united states project

What’s next in Ann Arbor?

Advance changes gears again, as media-savvy locals try to fill the gaps
September 17, 2013

DETROIT, MI — The Ann Arbor News was back on newsstands last week, four years after Advance Publications closed the 174-year old daily that once boasted of being older than the state of Michigan. The revival of the bygone print brand (though not the daily frequency) was one of two moves Advance recently announced for its Ann Arbor publication; the other was a decision to integrate a standalone website into the statewide MLive.com. So, a few years after pioneering a digital-first model that has spread to other Advance cities, AnnArbor.com–and AnnArbor.com, as the twice-weekly print edition had bizarrely been named–is no more.

CJR’s Ryan Chittum has a sharp critical take on the news here. But I was curious about what folks in Ann Arbor–an engaged, highly educated city of 115,000, with an active if diffuse media ecosystem–make of Advance’s unfolding experiment, and how they’re going about finding news on their city. I talked last week talking with local residents, independent reporters, and current and former employees at Advance’s Ann Arbor operation.

Actually, make that trying to talk to current employees. Paula Gardner, who is continuing as top editor in Ann Arbor, told me that she and her staff were directing media inquires to Jenn Cornell, who appears to be a contracted PR rep. Cornell initially told me that she’d be happy to find someone on staff for me to talk to, and asked me for a list of questions. I gave her the gist of who I wanted to talk to, and what about–how work for reporters and editors has shifted, what they’ve heard from readers, priorities and challenges for local coverage, etc. There was some back-and-forth about my deadline before I received this email:

Hi Anna,

Your interest in the rebranding of AnnArbor.com is very much appreciated. Thanks so much for reaching out.

Unfortunately, I’m writing to decline your request for an interview. We do appreciate your desire to learn more about MLive.com/annarbor; please find information online at http://www.mlive.com/news/ann-arbor/index.ssf/2013/09/letter_to_readers_annarborcom.html

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Thanks again,

Seems like shades of Gannett’s approach to message management–a bit surprising for a news organization with a reputation for reader engagement. (Laurel Champion, an executive for MLive.com, did talk to Nieman Lab’s Caroline O’Donovan; you can read her post here.)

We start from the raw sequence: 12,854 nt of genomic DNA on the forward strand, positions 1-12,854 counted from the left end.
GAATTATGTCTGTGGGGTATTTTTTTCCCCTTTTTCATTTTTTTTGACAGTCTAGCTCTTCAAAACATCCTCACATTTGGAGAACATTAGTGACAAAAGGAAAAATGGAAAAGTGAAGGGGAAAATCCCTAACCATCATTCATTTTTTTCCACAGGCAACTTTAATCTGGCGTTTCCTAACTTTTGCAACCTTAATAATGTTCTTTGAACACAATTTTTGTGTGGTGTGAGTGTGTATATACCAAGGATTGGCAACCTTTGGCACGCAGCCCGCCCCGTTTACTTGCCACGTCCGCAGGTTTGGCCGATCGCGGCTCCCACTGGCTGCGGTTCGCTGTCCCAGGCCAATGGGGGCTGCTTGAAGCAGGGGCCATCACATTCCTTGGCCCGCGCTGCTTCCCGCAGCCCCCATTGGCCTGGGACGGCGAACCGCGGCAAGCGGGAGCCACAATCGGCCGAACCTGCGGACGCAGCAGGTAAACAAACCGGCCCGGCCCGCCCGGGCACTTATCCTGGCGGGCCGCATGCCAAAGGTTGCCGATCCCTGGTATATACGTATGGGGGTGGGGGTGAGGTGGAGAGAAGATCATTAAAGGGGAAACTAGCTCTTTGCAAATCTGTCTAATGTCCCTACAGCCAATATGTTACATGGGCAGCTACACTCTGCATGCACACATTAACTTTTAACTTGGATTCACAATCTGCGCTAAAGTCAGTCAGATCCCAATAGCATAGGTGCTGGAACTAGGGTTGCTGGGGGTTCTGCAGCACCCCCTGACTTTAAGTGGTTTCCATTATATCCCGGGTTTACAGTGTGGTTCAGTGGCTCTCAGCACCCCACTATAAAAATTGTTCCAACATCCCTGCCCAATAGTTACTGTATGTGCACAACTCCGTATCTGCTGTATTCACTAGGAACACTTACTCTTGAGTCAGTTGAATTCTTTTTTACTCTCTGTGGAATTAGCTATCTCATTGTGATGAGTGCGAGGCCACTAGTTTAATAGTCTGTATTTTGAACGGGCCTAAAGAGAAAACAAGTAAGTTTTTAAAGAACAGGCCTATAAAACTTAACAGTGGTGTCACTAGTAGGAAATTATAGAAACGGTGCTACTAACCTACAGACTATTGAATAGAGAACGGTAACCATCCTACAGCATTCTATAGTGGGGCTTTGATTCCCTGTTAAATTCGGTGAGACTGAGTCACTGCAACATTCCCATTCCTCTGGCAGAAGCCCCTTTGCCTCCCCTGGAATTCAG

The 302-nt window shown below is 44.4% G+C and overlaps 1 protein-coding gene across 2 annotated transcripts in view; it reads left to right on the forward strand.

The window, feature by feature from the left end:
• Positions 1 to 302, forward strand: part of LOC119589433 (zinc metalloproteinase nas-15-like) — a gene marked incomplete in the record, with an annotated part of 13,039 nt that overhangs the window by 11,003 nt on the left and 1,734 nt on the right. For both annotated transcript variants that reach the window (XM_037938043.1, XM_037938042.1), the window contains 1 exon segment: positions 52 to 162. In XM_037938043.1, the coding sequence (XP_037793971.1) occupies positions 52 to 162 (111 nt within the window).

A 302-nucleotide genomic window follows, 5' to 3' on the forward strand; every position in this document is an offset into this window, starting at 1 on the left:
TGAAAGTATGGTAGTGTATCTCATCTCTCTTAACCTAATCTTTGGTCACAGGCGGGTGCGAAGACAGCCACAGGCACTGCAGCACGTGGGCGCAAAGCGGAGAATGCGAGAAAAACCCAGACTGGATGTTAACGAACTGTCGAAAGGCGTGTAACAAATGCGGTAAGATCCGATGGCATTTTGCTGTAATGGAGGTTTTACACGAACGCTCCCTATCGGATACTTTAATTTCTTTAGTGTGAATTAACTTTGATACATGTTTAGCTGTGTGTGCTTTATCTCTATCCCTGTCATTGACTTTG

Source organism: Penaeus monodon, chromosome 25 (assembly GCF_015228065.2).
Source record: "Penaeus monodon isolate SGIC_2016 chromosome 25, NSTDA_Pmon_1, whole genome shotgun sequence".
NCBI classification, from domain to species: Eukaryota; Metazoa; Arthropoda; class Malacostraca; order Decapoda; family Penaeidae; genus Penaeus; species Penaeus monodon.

But Ann Arbor residents were much more forthcoming, and not just in the spirited comments beneath the announcement about the move to MLive.com.

Vivienne Armentrout has served on the county board of commissioners and works as a book and copy editor. A former Ann Arbor News subscriber, she now reads the Ann Arbor Chronicle (a five-year-old online publication focusing on civic affairs) and the Ann Arbor Observer (a website and a monthly print magazine delivered free to residents), while also keeping an eye on Twitter for local news. She said she’d also read AnnArbor.com since it started in 2009.

“The change from an afternoon daily newspaper to an online news feed was a shock. I have to work harder now to get local news,” Armentrout said. “I check the Chronicle and AnnArbor.com several times a day but the return is relatively low.”

She said that some young AnnArbor.com staff broke through with decent reporting, even as slipshod editing and “cut-and-paste reporting” muddled the quality. Much of the coverage, she wrote in an email, “has been trivial filler (they kept on shedding their more experienced staff) and there is now virtually no investigative journalism. A real low was when they had 4 different stories in one week about a local hamburger place closing.”

“The old Ann Arbor News had plenty to complain about but they did have investigative reporters and the occasional real in-depth stories. They also served a community purpose with reminders about such things as delayed trash pickups… that we now must sign up to get emails about or go repeatedly to the city website,” Armentrout said.

To fill that gap, a host of locals have themselves become self-styled news “organizations”–like Julie Weatherbee, who has become known for live-tweeting city council meetings twice a month, as well as other local events. Edward Vielmetti is a longtime Ann Arbor blogger and Arborwiki editor who, for about 18 months, was lead blogger for AnnArbor.com. (His position was cut during an earlier round of reorganization and shrinking.) Vielmetti, on his own initiative, leveraged his strong network and became a go-to source of local news. People “feed me information, either directly via email or via @ messages on Twitter, ” he wrote via email.

Vielmetti is known, he said, for “answering mysteries about town that haven’t yet been reported on by the media. So I’ll see tweets like ‘I’ll bet @vielmetti knows about (incident)’ and I’ll retweet that and someone else who follows me and knows more will tweet some useful info. That goes back and forth with probably dozens of people who also have an interest in local news.”